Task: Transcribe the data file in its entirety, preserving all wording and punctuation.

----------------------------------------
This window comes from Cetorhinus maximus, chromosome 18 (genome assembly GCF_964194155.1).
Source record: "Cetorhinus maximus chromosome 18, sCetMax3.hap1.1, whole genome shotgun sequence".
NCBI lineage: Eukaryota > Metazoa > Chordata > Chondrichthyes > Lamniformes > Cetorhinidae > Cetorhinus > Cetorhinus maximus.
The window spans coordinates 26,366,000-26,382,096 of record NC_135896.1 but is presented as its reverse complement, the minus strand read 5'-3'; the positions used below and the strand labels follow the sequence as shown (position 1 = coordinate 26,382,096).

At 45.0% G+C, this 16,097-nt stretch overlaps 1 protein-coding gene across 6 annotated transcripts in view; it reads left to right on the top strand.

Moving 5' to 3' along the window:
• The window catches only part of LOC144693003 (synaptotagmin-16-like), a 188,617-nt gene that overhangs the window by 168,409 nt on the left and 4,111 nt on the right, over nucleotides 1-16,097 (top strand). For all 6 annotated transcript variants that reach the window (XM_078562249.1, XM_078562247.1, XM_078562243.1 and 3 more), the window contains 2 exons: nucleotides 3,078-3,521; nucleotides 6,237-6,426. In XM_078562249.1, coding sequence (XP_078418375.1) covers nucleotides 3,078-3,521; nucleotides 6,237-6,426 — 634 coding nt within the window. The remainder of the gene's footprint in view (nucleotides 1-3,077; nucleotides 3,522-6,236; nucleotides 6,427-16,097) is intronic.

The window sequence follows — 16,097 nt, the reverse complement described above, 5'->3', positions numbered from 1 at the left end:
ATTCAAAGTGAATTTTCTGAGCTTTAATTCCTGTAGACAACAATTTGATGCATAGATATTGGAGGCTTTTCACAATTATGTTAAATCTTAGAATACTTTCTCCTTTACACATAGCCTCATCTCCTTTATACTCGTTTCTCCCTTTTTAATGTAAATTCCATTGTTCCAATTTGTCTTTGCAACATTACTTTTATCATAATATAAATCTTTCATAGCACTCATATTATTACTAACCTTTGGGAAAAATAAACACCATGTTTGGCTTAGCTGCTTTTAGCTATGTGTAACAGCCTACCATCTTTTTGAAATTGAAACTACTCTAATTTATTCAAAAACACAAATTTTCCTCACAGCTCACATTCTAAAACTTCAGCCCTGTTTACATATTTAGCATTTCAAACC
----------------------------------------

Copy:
This window comes from Cetorhinus maximus, chromosome 18 (genome assembly GCF_964194155.1).
Source record: "Cetorhinus maximus chromosome 18, sCetMax3.hap1.1, whole genome shotgun sequence".
NCBI lineage: Eukaryota > Metazoa > Chordata > Chondrichthyes > Lamniformes > Cetorhinidae > Cetorhinus > Cetorhinus maximus.
The window spans coordinates 26,366,000-26,382,096 of record NC_135896.1 but is presented as its reverse complement, the minus strand read 5'-3'; the positions used below and the strand labels follow the sequence as shown (position 1 = coordinate 26,382,096).

At 45.0% G+C, this 16,097-nt stretch overlaps 1 protein-coding gene across 6 annotated transcripts in view; it reads left to right on the top strand.

Moving 5' to 3' along the window:
• The window catches only part of LOC144693003 (synaptotagmin-16-like), a 188,617-nt gene that overhangs the window by 168,409 nt on the left and 4,111 nt on the right, over nucleotides 1-16,097 (top strand). For all 6 annotated transcript variants that reach the window (XM_078562249.1, XM_078562247.1, XM_078562243.1 and 3 more), the window contains 2 exons: nucleotides 3,078-3,521; nucleotides 6,237-6,426. In XM_078562249.1, coding sequence (XP_078418375.1) covers nucleotides 3,078-3,521; nucleotides 6,237-6,426 — 634 coding nt within the window. The remainder of the gene's footprint in view (nucleotides 1-3,077; nucleotides 3,522-6,236; nucleotides 6,427-16,097) is intronic.

The window sequence follows — 16,097 nt, the reverse complement described above, 5'->3', positions numbered from 1 at the left end:
ATTCAAAGTGAATTTTCTGAGCTTTAATTCCTGTAGACAACAATTTGATGCATAGATATTGGAGGCTTTTCACAATTATGTTAAATCTTAGAATACTTTCTCCTTTACACATAGCCTCATCTCCTTTATACTCGTTTCTCCCTTTTTAATGTAAATTCCATTGTTCCAATTTGTCTTTGCAACATTACTTTTATCATAATATAAATCTTTCATAGCACTCATATTATTACTAACCTTTGGGAAAAATAAACACCATGTTTGGCTTAGCTGCTTTTAGCTATGTGTAACAGCCTACCATCTTTTTGAAATTGAAACTACTCTAATTTATTCAAAAACACAAATTTTCCTCACAGCTCACATTCTAAAACTTCAGCCCTGTTTACATATTTAGCATTTCAAACC